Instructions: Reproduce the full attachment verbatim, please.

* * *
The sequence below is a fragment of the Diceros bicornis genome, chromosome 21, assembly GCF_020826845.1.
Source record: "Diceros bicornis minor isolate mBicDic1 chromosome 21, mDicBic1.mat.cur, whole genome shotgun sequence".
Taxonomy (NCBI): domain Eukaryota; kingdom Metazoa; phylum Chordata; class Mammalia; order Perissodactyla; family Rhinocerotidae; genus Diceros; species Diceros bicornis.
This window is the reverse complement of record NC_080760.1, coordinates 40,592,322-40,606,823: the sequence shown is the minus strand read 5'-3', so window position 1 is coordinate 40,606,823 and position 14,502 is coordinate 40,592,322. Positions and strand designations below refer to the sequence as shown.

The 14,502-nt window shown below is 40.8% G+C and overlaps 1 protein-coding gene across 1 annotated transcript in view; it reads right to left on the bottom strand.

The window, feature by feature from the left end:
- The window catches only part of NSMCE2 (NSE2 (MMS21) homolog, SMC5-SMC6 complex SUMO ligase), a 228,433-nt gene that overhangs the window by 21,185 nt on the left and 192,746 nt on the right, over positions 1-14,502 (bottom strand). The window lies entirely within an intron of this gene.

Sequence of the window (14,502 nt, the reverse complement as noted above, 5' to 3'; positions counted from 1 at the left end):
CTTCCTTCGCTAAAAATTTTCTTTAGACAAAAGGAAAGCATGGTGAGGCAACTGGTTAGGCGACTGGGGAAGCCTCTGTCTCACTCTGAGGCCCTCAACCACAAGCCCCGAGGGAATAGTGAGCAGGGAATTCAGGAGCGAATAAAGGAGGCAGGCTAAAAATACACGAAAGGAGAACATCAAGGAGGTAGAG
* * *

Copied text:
The sequence below is a fragment of the Diceros bicornis genome, chromosome 21, assembly GCF_020826845.1.
Source record: "Diceros bicornis minor isolate mBicDic1 chromosome 21, mDicBic1.mat.cur, whole genome shotgun sequence".
Taxonomy (NCBI): domain Eukaryota; kingdom Metazoa; phylum Chordata; class Mammalia; order Perissodactyla; family Rhinocerotidae; genus Diceros; species Diceros bicornis.
This window is the reverse complement of record NC_080760.1, coordinates 40,592,322-40,606,823: the sequence shown is the minus strand read 5'-3', so window position 1 is coordinate 40,606,823 and position 14,502 is coordinate 40,592,322. Positions and strand designations below refer to the sequence as shown.

The 14,502-nt window shown below is 40.8% G+C and overlaps 1 protein-coding gene across 1 annotated transcript in view; it reads right to left on the bottom strand.

The window, feature by feature from the left end:
- The window catches only part of NSMCE2 (NSE2 (MMS21) homolog, SMC5-SMC6 complex SUMO ligase), a 228,433-nt gene that overhangs the window by 21,185 nt on the left and 192,746 nt on the right, over positions 1-14,502 (bottom strand). The window lies entirely within an intron of this gene.

Sequence of the window (14,502 nt, the reverse complement as noted above, 5' to 3'; positions counted from 1 at the left end):
CTTCCTTCGCTAAAAATTTTCTTTAGACAAAAGGAAAGCATGGTGAGGCAACTGGTTAGGCGACTGGGGAAGCCTCTGTCTCACTCTGAGGCCCTCAACCACAAGCCCCGAGGGAATAGTGAGCAGGGAATTCAGGAGCGAATAAAGGAGGCAGGCTAAAAATACACGAAAGGAGAACATCAAGGAGGTAGAG